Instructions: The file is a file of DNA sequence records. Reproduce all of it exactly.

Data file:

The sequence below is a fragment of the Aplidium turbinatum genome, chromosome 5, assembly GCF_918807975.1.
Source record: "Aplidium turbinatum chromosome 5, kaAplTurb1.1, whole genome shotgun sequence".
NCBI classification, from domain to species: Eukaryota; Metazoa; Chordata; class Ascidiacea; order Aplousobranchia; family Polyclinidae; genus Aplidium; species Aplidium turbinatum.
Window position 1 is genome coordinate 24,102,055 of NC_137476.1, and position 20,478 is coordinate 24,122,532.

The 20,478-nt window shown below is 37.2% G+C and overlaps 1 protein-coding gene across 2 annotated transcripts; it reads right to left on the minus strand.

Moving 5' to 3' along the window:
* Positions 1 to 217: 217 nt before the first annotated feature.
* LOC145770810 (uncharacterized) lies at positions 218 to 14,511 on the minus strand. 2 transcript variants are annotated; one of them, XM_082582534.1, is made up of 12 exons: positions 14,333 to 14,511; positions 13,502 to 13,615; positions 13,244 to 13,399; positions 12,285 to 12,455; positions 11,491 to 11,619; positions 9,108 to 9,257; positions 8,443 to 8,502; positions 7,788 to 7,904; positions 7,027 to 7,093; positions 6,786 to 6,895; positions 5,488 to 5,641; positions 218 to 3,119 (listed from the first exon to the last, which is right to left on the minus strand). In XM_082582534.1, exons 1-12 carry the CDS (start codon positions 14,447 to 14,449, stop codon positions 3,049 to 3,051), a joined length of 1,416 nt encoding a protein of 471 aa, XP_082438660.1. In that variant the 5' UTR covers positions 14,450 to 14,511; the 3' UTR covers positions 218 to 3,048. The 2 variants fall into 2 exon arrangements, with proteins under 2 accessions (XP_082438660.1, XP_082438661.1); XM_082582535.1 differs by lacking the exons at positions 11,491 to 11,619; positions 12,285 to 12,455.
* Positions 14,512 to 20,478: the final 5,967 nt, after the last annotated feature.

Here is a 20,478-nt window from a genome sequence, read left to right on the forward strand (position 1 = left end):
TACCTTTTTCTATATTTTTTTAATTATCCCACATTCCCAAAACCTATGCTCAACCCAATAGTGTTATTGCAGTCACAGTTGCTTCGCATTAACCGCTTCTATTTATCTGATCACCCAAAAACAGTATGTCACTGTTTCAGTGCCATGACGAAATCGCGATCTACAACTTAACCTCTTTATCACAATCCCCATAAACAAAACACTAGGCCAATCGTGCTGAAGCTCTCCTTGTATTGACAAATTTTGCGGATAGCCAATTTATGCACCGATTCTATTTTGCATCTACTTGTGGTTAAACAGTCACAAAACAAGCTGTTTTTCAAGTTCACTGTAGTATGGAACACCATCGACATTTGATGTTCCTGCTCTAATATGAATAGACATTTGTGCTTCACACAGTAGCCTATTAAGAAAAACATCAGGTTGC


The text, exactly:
The sequence below is a fragment of the Aplidium turbinatum genome, chromosome 5, assembly GCF_918807975.1.
Source record: "Aplidium turbinatum chromosome 5, kaAplTurb1.1, whole genome shotgun sequence".
NCBI classification, from domain to species: Eukaryota; Metazoa; Chordata; class Ascidiacea; order Aplousobranchia; family Polyclinidae; genus Aplidium; species Aplidium turbinatum.
Window position 1 is genome coordinate 24,102,055 of NC_137476.1, and position 20,478 is coordinate 24,122,532.

The 20,478-nt window shown below is 37.2% G+C and overlaps 1 protein-coding gene across 2 annotated transcripts; it reads right to left on the minus strand.

Moving 5' to 3' along the window:
* Positions 1 to 217: 217 nt before the first annotated feature.
* LOC145770810 (uncharacterized) lies at positions 218 to 14,511 on the minus strand. 2 transcript variants are annotated; one of them, XM_082582534.1, is made up of 12 exons: positions 14,333 to 14,511; positions 13,502 to 13,615; positions 13,244 to 13,399; positions 12,285 to 12,455; positions 11,491 to 11,619; positions 9,108 to 9,257; positions 8,443 to 8,502; positions 7,788 to 7,904; positions 7,027 to 7,093; positions 6,786 to 6,895; positions 5,488 to 5,641; positions 218 to 3,119 (listed from the first exon to the last, which is right to left on the minus strand). In XM_082582534.1, exons 1-12 carry the CDS (start codon positions 14,447 to 14,449, stop codon positions 3,049 to 3,051), a joined length of 1,416 nt encoding a protein of 471 aa, XP_082438660.1. In that variant the 5' UTR covers positions 14,450 to 14,511; the 3' UTR covers positions 218 to 3,048. The 2 variants fall into 2 exon arrangements, with proteins under 2 accessions (XP_082438660.1, XP_082438661.1); XM_082582535.1 differs by lacking the exons at positions 11,491 to 11,619; positions 12,285 to 12,455.
* Positions 14,512 to 20,478: the final 5,967 nt, after the last annotated feature.

Here is a 20,478-nt window from a genome sequence, read left to right on the forward strand (position 1 = left end):
TACCTTTTTCTATATTTTTTTAATTATCCCACATTCCCAAAACCTATGCTCAACCCAATAGTGTTATTGCAGTCACAGTTGCTTCGCATTAACCGCTTCTATTTATCTGATCACCCAAAAACAGTATGTCACTGTTTCAGTGCCATGACGAAATCGCGATCTACAACTTAACCTCTTTATCACAATCCCCATAAACAAAACACTAGGCCAATCGTGCTGAAGCTCTCCTTGTATTGACAAATTTTGCGGATAGCCAATTTATGCACCGATTCTATTTTGCATCTACTTGTGGTTAAACAGTCACAAAACAAGCTGTTTTTCAAGTTCACTGTAGTATGGAACACCATCGACATTTGATGTTCCTGCTCTAATATGAATAGACATTTGTGCTTCACACAGTAGCCTATTAAGAAAAACATCAGGTTGC